"Prosecco showed the strongest growth, increasing by over 50 per cent compared with 2020 and by over 100 per cent (more than double) compared with the 5-year average."
Fancy a bevy while visiting?
Beer, wine and cider in the King Valley Region
La Cantina had their 2018 saperavi listed as an International Judge’s Wines to Watch for 2020. This varietal is a deep red in colour, has some astringency and ages well. It's originally from the country of Georgia and is one of the most widely planted varietals there.
Wine and Dine tours will take you to craft breweries, wineries, restaurants and can help sort out your accommodation as well.
Speaking of craft breweries, King River Brewery is a must stop for the beer lovers with an extensive selection of seasonal 'brewed in-house' beers to enjoy amongst a sprawling beer garden and alfresco dining area.
photo by Laslie Brienza - licenced under shutterstock
Nagambie Wine Tours offers a full or half day option and you'll be taking in some stunning scenery in between your drinking destinations.
The Winery Walkabout is Victoria's oldest wine festival. It's on the 11th of June, 2022, and expect a good crowd. There are 18 wineries featured this year.
How about some good tunes and good times?
La Dolce Vita festival, in November2022, will have prosecco cocktails, homemade gnocchi, and live music! Mount Hotham. In fact, it pretty much hits all of the boxes for activities in the valley.
The Wangaratta Festival of Jazz and Blues is on November 28th - 30th and then Mount Hotham hosts more of a punk n rock vibe in January 2023 with their cool summer festival.
Wangaratta jazz and blues festival in Nov: Fri 28th - Sun 30th
Bringing Granny and the kids?
Family Friendly things to do in King Valley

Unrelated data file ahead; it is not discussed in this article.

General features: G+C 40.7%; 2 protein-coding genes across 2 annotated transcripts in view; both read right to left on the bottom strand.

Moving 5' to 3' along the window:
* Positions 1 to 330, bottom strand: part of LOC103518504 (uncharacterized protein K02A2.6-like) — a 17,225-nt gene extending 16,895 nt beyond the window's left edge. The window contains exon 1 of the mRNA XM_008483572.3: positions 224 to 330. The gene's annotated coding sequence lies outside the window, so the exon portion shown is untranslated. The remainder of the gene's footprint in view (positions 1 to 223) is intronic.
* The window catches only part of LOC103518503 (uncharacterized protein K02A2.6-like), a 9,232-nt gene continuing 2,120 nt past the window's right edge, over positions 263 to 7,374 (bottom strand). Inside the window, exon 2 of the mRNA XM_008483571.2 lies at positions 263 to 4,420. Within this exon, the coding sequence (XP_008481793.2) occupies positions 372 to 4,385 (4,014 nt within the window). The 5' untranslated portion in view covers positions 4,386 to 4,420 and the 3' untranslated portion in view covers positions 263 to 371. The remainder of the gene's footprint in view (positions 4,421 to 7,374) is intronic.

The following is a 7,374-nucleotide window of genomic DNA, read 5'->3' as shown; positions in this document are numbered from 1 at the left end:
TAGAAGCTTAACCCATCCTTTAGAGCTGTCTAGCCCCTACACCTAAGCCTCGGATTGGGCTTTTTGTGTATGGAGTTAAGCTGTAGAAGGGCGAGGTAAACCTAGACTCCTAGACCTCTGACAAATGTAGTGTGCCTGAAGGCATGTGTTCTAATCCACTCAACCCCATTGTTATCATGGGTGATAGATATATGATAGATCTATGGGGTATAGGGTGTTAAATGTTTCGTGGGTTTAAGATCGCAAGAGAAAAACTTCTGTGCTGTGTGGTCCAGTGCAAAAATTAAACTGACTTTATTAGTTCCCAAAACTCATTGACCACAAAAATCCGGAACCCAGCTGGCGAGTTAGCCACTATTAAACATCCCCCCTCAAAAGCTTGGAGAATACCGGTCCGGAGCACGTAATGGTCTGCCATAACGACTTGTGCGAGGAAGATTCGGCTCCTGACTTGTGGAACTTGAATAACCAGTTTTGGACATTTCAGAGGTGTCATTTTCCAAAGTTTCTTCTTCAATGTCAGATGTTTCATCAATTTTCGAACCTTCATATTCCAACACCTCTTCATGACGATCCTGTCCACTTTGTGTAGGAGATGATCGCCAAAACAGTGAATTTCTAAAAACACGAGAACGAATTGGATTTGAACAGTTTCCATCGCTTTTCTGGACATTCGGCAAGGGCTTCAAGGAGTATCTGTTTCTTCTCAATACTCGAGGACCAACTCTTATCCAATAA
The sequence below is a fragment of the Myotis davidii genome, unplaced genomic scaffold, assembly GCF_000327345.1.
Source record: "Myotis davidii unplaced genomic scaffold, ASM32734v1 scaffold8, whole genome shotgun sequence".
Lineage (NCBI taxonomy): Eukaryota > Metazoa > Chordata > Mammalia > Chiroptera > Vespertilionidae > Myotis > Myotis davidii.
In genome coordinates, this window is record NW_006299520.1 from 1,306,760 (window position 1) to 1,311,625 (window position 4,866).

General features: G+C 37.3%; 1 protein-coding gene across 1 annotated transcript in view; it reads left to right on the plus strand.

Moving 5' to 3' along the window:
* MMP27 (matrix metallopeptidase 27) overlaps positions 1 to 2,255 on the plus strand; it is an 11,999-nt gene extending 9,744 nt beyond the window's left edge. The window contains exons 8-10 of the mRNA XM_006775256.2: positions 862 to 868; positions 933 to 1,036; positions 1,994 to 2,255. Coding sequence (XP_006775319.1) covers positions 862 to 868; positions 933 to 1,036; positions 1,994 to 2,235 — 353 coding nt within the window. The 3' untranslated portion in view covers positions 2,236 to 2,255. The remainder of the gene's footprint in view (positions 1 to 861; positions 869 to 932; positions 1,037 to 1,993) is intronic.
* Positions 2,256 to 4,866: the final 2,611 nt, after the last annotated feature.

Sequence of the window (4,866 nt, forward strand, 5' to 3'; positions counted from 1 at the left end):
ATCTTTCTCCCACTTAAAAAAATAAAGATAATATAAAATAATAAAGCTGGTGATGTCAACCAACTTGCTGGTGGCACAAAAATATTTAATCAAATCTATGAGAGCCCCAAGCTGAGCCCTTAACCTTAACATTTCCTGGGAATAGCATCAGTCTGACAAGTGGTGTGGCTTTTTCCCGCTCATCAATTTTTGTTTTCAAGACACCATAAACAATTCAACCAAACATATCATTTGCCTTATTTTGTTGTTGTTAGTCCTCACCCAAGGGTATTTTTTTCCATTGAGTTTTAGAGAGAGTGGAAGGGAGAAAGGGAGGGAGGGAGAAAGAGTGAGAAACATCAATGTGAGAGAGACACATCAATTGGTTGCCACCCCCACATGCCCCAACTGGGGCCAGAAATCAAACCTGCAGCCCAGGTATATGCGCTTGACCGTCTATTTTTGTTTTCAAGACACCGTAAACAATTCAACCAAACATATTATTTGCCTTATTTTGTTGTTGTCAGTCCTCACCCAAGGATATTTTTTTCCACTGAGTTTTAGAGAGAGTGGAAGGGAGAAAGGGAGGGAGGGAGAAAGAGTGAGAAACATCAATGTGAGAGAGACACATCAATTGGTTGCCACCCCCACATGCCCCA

The Easter weekend celebration at Brown Brothers sounds fun. Kids activities, live music and plenty of the good stuff. Not bad for $20. Book here.
Sam Miranda winery has a kid's menu, a cubby house, free range chooks and a welcoming to children attitude.
Prosecco Road is the perfect location for getting more familiar with this rising star of the Australian wine industry. You can pedal along the road, learn how to make the bubbles yourself, and enjoy the best of the varietal on this trail shared between Brown Brothers, Sam Miranda, Dal Zotto, Pizzini and Chrismont wineries.
Quirky and clever things to do in the King Valley wine region
Arts, Culture and Entertainment in the King Valley
Looking for Something Sporty?
Active events and outdoor sports in the King Valley
Not exactly sporty, but how about touring King River in a cadillac. Try Cadillac Tours for a classic way to get around.
There's the 2022 Transmoto 8-Hour at Wangaratta in September. It's staged on a "3000-acre private property that’s situated between Wangaratta and Bright; a property that boasts a mouthwatering combination of bush trails, technical hills and undulating grasstrack."
The King River hosts an array of activities from bird watching to white water rafting when the snow melt begins
photo by Jackalope West - licenced under unsplash
Once the warm weather, hopefully, begins again at the end of October, you can run (or watch others run) up four peaks in one day at the Bright Alpine Climb.
photo by David Marcu - licenced under unsplash
We've hope you've enjoyed this run down of the King Valley wine region and some of the incredible wineries and activities it has on offer. We will be regularly updating this page and greatly welcome any input you can offer. And if you go ahead and visit Margaret River, we hope you love it as much as we do.